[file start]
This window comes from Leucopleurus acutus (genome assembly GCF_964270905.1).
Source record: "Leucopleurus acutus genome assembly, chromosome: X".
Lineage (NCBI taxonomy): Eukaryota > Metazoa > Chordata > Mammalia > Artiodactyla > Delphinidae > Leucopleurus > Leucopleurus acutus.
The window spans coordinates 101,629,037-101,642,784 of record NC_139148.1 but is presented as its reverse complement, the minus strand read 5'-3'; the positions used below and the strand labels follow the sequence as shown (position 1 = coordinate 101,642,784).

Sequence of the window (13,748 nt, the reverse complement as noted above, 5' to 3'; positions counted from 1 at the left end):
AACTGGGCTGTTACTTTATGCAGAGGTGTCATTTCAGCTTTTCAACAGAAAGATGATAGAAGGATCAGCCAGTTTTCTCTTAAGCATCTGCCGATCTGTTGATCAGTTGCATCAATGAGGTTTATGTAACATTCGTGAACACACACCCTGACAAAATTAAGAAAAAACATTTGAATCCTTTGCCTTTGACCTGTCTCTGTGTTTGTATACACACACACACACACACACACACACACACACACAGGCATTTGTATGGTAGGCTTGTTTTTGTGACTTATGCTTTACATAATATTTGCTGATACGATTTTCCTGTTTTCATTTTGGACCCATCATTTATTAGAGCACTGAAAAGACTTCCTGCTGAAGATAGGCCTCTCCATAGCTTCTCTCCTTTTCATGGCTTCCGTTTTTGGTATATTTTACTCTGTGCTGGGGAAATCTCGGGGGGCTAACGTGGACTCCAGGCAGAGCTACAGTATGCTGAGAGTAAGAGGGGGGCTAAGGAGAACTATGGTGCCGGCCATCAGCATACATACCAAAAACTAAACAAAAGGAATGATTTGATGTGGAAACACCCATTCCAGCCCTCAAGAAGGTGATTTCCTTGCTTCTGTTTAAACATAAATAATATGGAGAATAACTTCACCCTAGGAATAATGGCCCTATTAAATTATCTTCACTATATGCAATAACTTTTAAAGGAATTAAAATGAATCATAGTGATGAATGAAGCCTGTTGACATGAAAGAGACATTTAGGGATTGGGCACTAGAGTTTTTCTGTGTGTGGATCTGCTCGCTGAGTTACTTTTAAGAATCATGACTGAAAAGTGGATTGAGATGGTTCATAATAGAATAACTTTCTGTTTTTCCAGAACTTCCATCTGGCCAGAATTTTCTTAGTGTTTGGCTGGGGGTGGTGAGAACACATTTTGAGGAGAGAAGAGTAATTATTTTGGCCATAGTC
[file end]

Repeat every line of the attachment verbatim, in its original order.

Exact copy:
This window comes from Leucopleurus acutus (genome assembly GCF_964270905.1).
Source record: "Leucopleurus acutus genome assembly, chromosome: X".
Lineage (NCBI taxonomy): Eukaryota > Metazoa > Chordata > Mammalia > Artiodactyla > Delphinidae > Leucopleurus > Leucopleurus acutus.
The window spans coordinates 101,629,037-101,642,784 of record NC_139148.1 but is presented as its reverse complement, the minus strand read 5'-3'; the positions used below and the strand labels follow the sequence as shown (position 1 = coordinate 101,642,784).

Sequence of the window (13,748 nt, the reverse complement as noted above, 5' to 3'; positions counted from 1 at the left end):
AACTGGGCTGTTACTTTATGCAGAGGTGTCATTTCAGCTTTTCAACAGAAAGATGATAGAAGGATCAGCCAGTTTTCTCTTAAGCATCTGCCGATCTGTTGATCAGTTGCATCAATGAGGTTTATGTAACATTCGTGAACACACACCCTGACAAAATTAAGAAAAAACATTTGAATCCTTTGCCTTTGACCTGTCTCTGTGTTTGTATACACACACACACACACACACACACACACACACACAGGCATTTGTATGGTAGGCTTGTTTTTGTGACTTATGCTTTACATAATATTTGCTGATACGATTTTCCTGTTTTCATTTTGGACCCATCATTTATTAGAGCACTGAAAAGACTTCCTGCTGAAGATAGGCCTCTCCATAGCTTCTCTCCTTTTCATGGCTTCCGTTTTTGGTATATTTTACTCTGTGCTGGGGAAATCTCGGGGGGCTAACGTGGACTCCAGGCAGAGCTACAGTATGCTGAGAGTAAGAGGGGGGCTAAGGAGAACTATGGTGCCGGCCATCAGCATACATACCAAAAACTAAACAAAAGGAATGATTTGATGTGGAAACACCCATTCCAGCCCTCAAGAAGGTGATTTCCTTGCTTCTGTTTAAACATAAATAATATGGAGAATAACTTCACCCTAGGAATAATGGCCCTATTAAATTATCTTCACTATATGCAATAACTTTTAAAGGAATTAAAATGAATCATAGTGATGAATGAAGCCTGTTGACATGAAAGAGACATTTAGGGATTGGGCACTAGAGTTTTTCTGTGTGTGGATCTGCTCGCTGAGTTACTTTTAAGAATCATGACTGAAAAGTGGATTGAGATGGTTCATAATAGAATAACTTTCTGTTTTTCCAGAACTTCCATCTGGCCAGAATTTTCTTAGTGTTTGGCTGGGGGTGGTGAGAACACATTTTGAGGAGAGAAGAGTAATTATTTTGGCCATAGTC